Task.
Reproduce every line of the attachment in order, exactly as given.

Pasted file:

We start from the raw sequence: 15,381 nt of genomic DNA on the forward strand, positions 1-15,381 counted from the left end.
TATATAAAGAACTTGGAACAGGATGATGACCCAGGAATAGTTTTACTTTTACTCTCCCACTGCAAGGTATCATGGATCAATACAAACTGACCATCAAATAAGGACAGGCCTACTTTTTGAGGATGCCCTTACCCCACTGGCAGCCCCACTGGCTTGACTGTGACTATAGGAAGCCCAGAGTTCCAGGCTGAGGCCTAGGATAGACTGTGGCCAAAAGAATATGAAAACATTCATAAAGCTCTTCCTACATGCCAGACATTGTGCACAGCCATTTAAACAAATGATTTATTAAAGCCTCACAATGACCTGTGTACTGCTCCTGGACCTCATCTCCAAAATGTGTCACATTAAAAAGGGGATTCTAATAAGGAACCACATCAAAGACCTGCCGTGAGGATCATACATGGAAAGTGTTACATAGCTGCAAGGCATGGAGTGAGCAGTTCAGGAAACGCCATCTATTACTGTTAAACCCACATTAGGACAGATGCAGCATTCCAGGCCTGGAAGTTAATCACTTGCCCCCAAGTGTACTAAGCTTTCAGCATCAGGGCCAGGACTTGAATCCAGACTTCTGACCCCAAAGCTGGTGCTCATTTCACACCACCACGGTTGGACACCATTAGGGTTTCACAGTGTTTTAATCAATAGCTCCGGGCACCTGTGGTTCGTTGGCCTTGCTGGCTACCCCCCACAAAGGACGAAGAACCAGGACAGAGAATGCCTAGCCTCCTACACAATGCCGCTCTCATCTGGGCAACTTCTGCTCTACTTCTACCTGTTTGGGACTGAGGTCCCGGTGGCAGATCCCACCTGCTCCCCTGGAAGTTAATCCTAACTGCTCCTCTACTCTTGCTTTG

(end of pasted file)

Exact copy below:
We start from the raw sequence: 15,381 nt of genomic DNA on the forward strand, positions 1-15,381 counted from the left end.
TATATAAAGAACTTGGAACAGGATGATGACCCAGGAATAGTTTTACTTTTACTCTCCCACTGCAAGGTATCATGGATCAATACAAACTGACCATCAAATAAGGACAGGCCTACTTTTTGAGGATGCCCTTACCCCACTGGCAGCCCCACTGGCTTGACTGTGACTATAGGAAGCCCAGAGTTCCAGGCTGAGGCCTAGGATAGACTGTGGCCAAAAGAATATGAAAACATTCATAAAGCTCTTCCTACATGCCAGACATTGTGCACAGCCATTTAAACAAATGATTTATTAAAGCCTCACAATGACCTGTGTACTGCTCCTGGACCTCATCTCCAAAATGTGTCACATTAAAAAGGGGATTCTAATAAGGAACCACATCAAAGACCTGCCGTGAGGATCATACATGGAAAGTGTTACATAGCTGCAAGGCATGGAGTGAGCAGTTCAGGAAACGCCATCTATTACTGTTAAACCCACATTAGGACAGATGCAGCATTCCAGGCCTGGAAGTTAATCACTTGCCCCCAAGTGTACTAAGCTTTCAGCATCAGGGCCAGGACTTGAATCCAGACTTCTGACCCCAAAGCTGGTGCTCATTTCACACCACCACGGTTGGACACCATTAGGGTTTCACAGTGTTTTAATCAATAGCTCCGGGCACCTGTGGTTCGTTGGCCTTGCTGGCTACCCCCCACAAAGGACGAAGAACCAGGACAGAGAATGCCTAGCCTCCTACACAATGCCGCTCTCATCTGGGCAACTTCTGCTCTACTTCTACCTGTTTGGGACTGAGGTCCCGGTGGCAGATCCCACCTGCTCCCCTGGAAGTTAATCCTAACTGCTCCTCTACTCTTGCTTTG